Legal Dictionary

Crown

Legal Definition of Crown

  1. The word refers specifically to the British Monarch, where she is the head of state of Commonwealth countries. Prosecutions and civil cases taken (or defended) by the government are taken in the name of the Crown as head of state. That is why public prosecutors are referred to, in Canada, as "Crown" prosecutors and criminal cases take the form of "The Crown vs. John Doe" or "Regina vs. John Doe", Regina being Latin for "The Queen."

Definition of Crown

Further reading

The Crown

The Crown is a corporation sole that in certain countries of the Commonwealth of Nations, as well as in any provincial or state sub-divisions thereof, represents the legal embodiment of executive government. It evolved naturally first in the United Kingdom as a separation of the literal crown and property of the nation state from the person and personal property of the monarch; a concept which then spread via British colonization and is now rooted in the legal lexicon of the other 15 independent realms. It is thus not to be confused with any physical crown, such as those in the Crown Jewels, which are the property of the Crown and not the reigning monarch.

In the courts

In criminal proceedings, the prosecuting party is the Crown; generally speaking, this is indicated by having Rex (for a male monarch) or Regina (for a female one) v. the defendant as the standard for naming criminal trials. In Australia particularly, on official transcripts of criminal trials the heading page reads "(name of defendant) v. The Queen". Rex and Regina are typically abbreviated R, for example a criminal case against Smith might be R v Smith, read "The Crown against Smith". In New Zealand court reporting, news reports will refer to the prosecuting lawyer (often called a Crown prosecutor, as in the United Kingdom) as representing the Crown, usages such as "For the Crown, Joe Bloggs argued..." being common.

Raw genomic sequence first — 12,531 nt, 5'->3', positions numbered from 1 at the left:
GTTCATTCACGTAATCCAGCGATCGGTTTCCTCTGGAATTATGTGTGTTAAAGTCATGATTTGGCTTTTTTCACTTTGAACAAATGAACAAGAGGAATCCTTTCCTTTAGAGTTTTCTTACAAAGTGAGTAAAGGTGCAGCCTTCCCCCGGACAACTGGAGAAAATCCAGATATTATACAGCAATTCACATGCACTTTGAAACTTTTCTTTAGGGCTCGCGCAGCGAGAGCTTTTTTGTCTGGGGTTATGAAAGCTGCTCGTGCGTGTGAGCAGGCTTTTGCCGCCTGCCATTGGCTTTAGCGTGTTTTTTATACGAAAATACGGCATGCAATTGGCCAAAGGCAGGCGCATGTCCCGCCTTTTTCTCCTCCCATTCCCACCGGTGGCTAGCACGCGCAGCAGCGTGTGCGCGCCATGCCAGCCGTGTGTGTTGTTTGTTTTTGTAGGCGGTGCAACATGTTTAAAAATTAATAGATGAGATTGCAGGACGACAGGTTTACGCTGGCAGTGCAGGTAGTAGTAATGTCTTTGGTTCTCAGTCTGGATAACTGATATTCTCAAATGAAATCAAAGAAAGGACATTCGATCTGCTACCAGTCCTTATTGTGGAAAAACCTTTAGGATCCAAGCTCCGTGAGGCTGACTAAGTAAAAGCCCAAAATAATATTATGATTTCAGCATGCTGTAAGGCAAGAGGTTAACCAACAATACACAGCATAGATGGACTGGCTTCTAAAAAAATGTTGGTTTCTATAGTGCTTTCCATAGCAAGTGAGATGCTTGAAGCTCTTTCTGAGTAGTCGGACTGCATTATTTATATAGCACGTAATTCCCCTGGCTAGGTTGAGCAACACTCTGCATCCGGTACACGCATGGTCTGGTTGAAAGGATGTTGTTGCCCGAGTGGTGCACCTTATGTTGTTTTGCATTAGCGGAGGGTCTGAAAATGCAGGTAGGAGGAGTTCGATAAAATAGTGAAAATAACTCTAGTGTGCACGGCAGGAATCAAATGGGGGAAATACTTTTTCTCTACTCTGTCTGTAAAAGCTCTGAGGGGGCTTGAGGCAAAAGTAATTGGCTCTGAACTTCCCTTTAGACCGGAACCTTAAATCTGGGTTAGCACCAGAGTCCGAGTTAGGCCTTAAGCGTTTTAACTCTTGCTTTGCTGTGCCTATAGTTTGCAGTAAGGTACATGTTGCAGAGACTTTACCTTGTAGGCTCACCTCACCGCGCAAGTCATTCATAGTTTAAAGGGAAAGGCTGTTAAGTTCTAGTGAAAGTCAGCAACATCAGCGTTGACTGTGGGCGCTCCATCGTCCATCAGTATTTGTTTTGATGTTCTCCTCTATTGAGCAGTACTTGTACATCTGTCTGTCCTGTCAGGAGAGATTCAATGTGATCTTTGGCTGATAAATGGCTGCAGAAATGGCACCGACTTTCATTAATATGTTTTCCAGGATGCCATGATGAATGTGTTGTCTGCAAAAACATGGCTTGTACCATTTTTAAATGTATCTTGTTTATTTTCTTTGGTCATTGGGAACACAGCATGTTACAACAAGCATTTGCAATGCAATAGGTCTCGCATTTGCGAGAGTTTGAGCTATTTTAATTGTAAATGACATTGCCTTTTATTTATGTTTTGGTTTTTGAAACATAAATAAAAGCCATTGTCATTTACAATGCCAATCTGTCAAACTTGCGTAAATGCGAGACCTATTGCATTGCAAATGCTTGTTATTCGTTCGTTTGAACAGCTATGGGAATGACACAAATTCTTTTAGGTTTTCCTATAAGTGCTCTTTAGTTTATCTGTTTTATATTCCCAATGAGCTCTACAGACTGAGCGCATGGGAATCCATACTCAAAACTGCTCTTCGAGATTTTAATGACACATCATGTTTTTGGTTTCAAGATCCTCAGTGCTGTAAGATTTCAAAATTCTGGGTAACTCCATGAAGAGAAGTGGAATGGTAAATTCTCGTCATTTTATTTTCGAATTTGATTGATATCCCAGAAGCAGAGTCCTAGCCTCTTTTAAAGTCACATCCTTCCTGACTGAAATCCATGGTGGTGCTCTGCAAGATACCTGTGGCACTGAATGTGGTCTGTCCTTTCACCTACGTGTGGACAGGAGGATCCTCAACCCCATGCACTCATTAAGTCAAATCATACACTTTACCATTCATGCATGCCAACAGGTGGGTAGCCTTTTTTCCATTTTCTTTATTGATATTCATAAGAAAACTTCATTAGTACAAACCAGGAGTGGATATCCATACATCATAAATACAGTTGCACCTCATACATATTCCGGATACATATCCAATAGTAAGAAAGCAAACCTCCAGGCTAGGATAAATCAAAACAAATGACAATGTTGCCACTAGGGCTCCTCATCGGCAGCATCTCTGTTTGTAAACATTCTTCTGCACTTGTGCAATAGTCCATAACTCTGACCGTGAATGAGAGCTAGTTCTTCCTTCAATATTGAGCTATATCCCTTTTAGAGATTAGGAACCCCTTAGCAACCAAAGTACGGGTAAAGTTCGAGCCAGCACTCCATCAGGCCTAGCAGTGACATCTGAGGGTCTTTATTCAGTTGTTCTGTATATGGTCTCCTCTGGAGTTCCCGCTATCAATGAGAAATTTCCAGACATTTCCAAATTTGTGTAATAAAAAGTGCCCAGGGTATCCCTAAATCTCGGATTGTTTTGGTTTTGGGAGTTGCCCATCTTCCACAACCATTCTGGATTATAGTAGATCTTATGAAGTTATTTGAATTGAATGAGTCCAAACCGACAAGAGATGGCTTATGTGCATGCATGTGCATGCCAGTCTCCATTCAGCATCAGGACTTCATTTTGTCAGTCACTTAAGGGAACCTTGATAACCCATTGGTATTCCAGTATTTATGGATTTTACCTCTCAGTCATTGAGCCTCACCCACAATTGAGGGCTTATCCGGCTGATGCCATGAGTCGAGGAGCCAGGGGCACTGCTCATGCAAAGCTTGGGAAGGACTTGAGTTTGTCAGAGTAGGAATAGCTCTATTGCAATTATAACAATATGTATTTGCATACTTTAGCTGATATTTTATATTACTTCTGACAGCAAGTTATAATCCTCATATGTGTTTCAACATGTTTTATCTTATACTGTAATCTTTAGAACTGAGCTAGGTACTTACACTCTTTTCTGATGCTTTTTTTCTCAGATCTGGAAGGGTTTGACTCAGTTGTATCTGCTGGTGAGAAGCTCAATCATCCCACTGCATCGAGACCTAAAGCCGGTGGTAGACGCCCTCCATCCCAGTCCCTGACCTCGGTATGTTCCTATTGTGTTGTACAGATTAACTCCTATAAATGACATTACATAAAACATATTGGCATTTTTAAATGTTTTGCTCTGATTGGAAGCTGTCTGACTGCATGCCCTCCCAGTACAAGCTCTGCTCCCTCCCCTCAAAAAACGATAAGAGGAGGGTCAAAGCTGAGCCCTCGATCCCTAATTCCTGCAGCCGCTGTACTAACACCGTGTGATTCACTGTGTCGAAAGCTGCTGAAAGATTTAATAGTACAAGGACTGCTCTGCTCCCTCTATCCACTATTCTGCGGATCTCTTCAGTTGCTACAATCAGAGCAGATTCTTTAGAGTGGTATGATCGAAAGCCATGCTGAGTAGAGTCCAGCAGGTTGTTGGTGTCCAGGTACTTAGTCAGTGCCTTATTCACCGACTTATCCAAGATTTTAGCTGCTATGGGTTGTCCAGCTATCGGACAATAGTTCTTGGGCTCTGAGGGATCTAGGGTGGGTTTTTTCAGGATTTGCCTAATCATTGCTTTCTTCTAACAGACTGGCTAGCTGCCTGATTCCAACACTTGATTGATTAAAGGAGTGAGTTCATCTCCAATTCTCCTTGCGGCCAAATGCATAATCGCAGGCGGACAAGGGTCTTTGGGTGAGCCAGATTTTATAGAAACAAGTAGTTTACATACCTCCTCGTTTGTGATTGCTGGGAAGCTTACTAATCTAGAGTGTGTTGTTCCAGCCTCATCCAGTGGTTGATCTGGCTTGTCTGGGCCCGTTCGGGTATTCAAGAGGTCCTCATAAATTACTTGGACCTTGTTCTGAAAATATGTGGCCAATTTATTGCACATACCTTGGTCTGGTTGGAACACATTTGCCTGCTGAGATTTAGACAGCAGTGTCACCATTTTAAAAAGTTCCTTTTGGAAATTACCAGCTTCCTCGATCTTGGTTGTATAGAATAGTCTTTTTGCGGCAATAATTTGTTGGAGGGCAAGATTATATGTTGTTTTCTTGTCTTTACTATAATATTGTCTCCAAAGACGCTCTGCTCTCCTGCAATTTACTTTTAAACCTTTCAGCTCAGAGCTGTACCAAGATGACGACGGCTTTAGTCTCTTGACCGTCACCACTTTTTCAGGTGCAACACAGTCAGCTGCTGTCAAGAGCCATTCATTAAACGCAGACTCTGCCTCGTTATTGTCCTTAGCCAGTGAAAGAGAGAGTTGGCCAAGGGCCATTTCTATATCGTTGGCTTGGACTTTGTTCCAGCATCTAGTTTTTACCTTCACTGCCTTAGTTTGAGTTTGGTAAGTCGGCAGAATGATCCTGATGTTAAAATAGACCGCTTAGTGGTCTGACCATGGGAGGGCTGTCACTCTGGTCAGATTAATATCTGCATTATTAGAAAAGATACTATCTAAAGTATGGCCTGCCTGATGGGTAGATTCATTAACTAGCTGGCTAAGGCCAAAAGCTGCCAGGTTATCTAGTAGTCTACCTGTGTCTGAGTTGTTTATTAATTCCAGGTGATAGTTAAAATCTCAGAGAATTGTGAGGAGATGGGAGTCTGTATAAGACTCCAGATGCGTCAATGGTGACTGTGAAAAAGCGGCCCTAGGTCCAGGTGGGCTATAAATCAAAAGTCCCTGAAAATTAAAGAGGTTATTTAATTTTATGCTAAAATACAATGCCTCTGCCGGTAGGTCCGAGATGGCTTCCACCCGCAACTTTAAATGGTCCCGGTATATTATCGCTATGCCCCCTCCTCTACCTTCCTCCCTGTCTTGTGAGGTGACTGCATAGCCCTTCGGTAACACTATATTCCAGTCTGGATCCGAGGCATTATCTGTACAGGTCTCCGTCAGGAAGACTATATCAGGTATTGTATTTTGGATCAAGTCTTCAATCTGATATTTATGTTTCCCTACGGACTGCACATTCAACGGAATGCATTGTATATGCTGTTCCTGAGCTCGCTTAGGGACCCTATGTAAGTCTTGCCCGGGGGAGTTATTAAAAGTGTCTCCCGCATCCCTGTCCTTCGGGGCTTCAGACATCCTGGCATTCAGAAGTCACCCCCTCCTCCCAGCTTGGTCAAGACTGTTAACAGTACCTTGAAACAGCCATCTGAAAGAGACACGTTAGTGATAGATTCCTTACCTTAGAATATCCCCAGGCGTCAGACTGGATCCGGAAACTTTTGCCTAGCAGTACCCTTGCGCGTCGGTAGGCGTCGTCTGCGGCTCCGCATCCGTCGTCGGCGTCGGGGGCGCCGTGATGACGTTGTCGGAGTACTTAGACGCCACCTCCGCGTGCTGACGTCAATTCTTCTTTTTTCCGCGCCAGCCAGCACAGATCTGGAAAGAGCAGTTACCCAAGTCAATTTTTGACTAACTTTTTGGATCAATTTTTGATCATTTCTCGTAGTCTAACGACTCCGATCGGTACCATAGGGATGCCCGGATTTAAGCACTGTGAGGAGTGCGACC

This practice of using the seat of sovereignty as the injured party is analogous with criminal cases in the United States, where the format is ["the people" or "the State"] v. [the defendant] (e.g. People of the State of New York v. LaValle or Missouri ex rel. Gaines v. Canada) per popular sovereignty.

The Crown can also be a plaintiff or defendant in civil actions to which the government of the Commonwealth Realm in question is a party. Such Crown proceedings are often subject to specific rules and limitations, for example about the way judgments against the Crown can be enforced.

Powers of the Crown

The powers which belong to each Crown in right of a particular realm can only be exercised on the advice of the ministers of the realm. So, for example, the rights which the Crown possesses in right of the United Kingdom can only be exercised under the advice of British ministers, and the rights which the Crown possesses in right of Canada can only be exercised under the advice of Canadian ministers. The British prime minister cannot advise Her Majesty in exercise of her rights in regard to Canada, nor can the Canadian prime minister advise her in exercise of her rights in regard to the United Kingdom. This applies also to various governments of a federation, so the ministers of the Commonwealth of Australia may not advise Her Majesty in exercise of her rights in regard to the state of Victoria, for instance, in the appointment of a state Governor.

References:

  1. Wiktionary. Published under the Creative Commons Attribution/Share-Alike License.



SHARE THIS PAGE

TOP LEGAL TERMS THIS WEEK
1.     lex fori
2.     landed property
3.     lex situs
4.     respondent
5.     default judgment
6.     tort law
7.     living will
8.     lex causae
9.     law
10.     salacious